When Alvin Josephy started talking about leaving his books to Fishtrap all those years ago, I nodded and envisioned a nice addition to the Fishtrap house with shelves of books, a file cabinet or two, study carrels, and a stream of poets and historians pulling books off the shelves and making new poems and stories with their help. Over time, in conversations with Fishtrap friends and with a small grant from the Lamb Foundation, the vision gained an artist’s rendering (see top of the blog page) and an architect’s plans.

And then the real world and a recession hit, money from foundations that had seemed “ready” became impossible, and, eventually, I settled in to try to make sense of Library holdings, mission, and possibilities. I started learning to be a librarian, and envisioning the eventual physical home receded into some far off mist.

So now I wrestle with whether we finish cataloging books—or concentrate on papers and ephemera. And how do we make the information we have available? How important is a complete bibliography of Alvin’s work? And, most importantly, never mind the books—what do I do with Alvin Josephy’s legacy as historian and activist on behalf of American Indians? “Alvin, I thought you were leaving me a bunch of books, but all this?” I say to myself as he watches over my shoulder.

I talk about these things with writers, historians and library friends all the time. And just last week, had a nice meeting at Lewis and Clark College with Special Collections librarian Doug Erickson and friend Kim Stafford.

Doug’s office desk sits in a corner of the room that houses the William Stafford Collection. In the opposite corner there is an odd-shaped Plexiglas enclosure with a seat in it and wires running out of it to a stool-full of electronic gear. It was some kind of medical deal that Doug picked up on EBay for $150 and turned into a mini recording studio. Among other things, he records poets for his “Oregon Poetic Voices” project. I know a bit about that, because Fishtrap was an original partner, and you can go right to that site and hear Ursula LeGuin read poetry in 1990 at Summer Fishtrap. Try it:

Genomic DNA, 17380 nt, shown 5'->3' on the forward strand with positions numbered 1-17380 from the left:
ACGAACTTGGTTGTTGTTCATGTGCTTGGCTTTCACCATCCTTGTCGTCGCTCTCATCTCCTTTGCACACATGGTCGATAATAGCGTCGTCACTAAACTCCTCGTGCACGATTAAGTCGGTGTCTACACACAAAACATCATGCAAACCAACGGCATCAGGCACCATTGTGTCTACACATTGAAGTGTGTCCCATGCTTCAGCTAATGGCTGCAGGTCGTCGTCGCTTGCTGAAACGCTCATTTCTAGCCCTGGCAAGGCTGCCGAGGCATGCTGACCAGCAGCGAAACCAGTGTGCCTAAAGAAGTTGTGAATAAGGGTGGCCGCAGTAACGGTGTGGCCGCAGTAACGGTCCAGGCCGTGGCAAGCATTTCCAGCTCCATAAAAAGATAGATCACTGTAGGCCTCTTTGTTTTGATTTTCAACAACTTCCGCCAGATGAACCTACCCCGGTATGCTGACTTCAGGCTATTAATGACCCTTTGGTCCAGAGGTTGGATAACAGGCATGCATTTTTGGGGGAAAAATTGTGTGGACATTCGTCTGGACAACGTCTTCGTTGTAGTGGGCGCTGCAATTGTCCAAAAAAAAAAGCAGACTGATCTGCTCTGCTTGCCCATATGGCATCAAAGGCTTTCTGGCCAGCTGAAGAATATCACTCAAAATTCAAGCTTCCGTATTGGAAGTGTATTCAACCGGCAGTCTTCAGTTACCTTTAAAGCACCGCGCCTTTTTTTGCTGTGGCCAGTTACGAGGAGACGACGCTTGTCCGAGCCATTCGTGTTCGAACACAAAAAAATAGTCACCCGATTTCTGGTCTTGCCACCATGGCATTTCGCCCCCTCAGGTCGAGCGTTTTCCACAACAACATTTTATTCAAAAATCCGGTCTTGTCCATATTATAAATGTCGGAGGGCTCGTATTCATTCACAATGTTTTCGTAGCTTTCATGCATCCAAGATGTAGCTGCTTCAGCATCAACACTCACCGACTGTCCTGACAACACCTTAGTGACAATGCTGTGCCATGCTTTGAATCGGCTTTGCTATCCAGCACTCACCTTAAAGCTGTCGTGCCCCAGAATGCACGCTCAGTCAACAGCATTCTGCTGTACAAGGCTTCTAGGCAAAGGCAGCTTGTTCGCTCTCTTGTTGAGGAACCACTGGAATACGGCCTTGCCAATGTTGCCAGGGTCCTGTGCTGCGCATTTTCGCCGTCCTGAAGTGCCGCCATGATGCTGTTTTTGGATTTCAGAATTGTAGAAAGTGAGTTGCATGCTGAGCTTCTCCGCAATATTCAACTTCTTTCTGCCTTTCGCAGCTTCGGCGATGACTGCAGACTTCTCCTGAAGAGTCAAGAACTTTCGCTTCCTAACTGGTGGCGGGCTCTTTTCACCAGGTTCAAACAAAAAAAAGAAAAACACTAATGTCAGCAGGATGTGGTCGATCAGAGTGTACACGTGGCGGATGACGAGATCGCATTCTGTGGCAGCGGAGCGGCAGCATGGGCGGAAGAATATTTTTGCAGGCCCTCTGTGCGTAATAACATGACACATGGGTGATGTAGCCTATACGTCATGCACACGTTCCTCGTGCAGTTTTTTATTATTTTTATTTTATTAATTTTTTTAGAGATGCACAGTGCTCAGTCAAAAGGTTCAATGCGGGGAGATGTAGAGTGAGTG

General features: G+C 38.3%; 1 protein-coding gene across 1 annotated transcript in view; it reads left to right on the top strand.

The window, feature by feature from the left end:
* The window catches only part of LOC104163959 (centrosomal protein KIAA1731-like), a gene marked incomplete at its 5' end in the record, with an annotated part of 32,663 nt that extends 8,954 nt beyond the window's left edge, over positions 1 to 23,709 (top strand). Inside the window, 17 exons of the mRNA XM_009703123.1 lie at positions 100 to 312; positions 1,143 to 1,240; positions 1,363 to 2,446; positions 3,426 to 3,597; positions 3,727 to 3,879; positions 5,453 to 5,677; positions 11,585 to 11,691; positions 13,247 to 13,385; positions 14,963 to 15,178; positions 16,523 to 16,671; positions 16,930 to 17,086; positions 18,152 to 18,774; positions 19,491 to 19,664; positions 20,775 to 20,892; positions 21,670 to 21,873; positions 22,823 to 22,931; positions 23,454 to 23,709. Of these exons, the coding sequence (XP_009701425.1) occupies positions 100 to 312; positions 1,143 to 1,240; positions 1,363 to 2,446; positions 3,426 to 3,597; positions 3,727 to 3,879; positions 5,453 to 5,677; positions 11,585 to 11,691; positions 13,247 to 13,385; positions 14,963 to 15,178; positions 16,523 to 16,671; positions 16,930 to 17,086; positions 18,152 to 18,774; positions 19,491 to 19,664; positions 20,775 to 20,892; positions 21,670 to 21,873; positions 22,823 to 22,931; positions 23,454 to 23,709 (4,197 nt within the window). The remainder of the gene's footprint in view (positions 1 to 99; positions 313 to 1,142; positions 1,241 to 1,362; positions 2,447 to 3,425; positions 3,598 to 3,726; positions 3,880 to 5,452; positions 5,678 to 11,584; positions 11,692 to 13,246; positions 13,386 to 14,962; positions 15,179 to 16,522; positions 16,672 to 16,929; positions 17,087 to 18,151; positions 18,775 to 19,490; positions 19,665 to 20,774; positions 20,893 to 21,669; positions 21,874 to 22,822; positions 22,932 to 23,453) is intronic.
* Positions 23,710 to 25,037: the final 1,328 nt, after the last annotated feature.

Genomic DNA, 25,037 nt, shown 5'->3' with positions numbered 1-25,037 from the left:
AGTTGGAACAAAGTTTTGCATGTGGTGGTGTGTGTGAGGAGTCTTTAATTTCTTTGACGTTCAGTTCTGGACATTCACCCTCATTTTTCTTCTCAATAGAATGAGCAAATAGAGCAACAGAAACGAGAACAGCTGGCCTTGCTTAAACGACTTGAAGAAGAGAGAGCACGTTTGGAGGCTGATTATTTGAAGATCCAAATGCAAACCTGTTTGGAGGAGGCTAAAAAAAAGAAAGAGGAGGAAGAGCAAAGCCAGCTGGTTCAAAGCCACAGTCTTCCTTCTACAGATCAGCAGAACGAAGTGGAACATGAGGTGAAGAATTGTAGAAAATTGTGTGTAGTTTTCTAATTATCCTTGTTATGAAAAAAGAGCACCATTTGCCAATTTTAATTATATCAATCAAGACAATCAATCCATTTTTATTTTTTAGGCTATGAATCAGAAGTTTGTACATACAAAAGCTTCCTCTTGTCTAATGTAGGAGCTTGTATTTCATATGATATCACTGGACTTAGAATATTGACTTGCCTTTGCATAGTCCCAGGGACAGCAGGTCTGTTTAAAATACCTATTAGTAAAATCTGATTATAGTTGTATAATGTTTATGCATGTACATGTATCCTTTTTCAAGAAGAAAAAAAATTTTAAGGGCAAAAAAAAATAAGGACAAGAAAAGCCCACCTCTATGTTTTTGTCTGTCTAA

But the big aha moment for me in the talk with Doug and Kim is that libraries and archives are not just collections of old dusty stuff. They are things you work with now. And Doug says that Mitt Romney was right—rich folks get their words and ideas recorded all the time. Doug wants the poems your grandma wrote—or the ones you write.

Which takes me back to Alvin looking over my shoulder. He determined to write the Nez Perce book AFTER he found the Indian voices collected by an oddball Washington rancher named Lucullus McWhorter and published by another oddball, an old fashioned freedom of the press publisher from England who found his way to, of all places, Caldwell, Idaho, and founded Caxton Press. And published Yellow Wolf and Hear Me My Chiefs.

In the twelve years it took to research and write The Nez Perce and the Opening of the Northwest, Alvin also found three remaining veterans of the Nez Perce War he could talk to, the Sohon drawings from the 1855 Walla Walla treaties, which were hidden away at the Washington State Historical Society, and other obscure stuff—revealed in the footnotes of the book (their omission the reason he always hated the abridged version of same)

So my next library project is to bring a real live archivist to town to train me and other volunteers in the ways of preserving these other voices against the time the next Alvin comes along.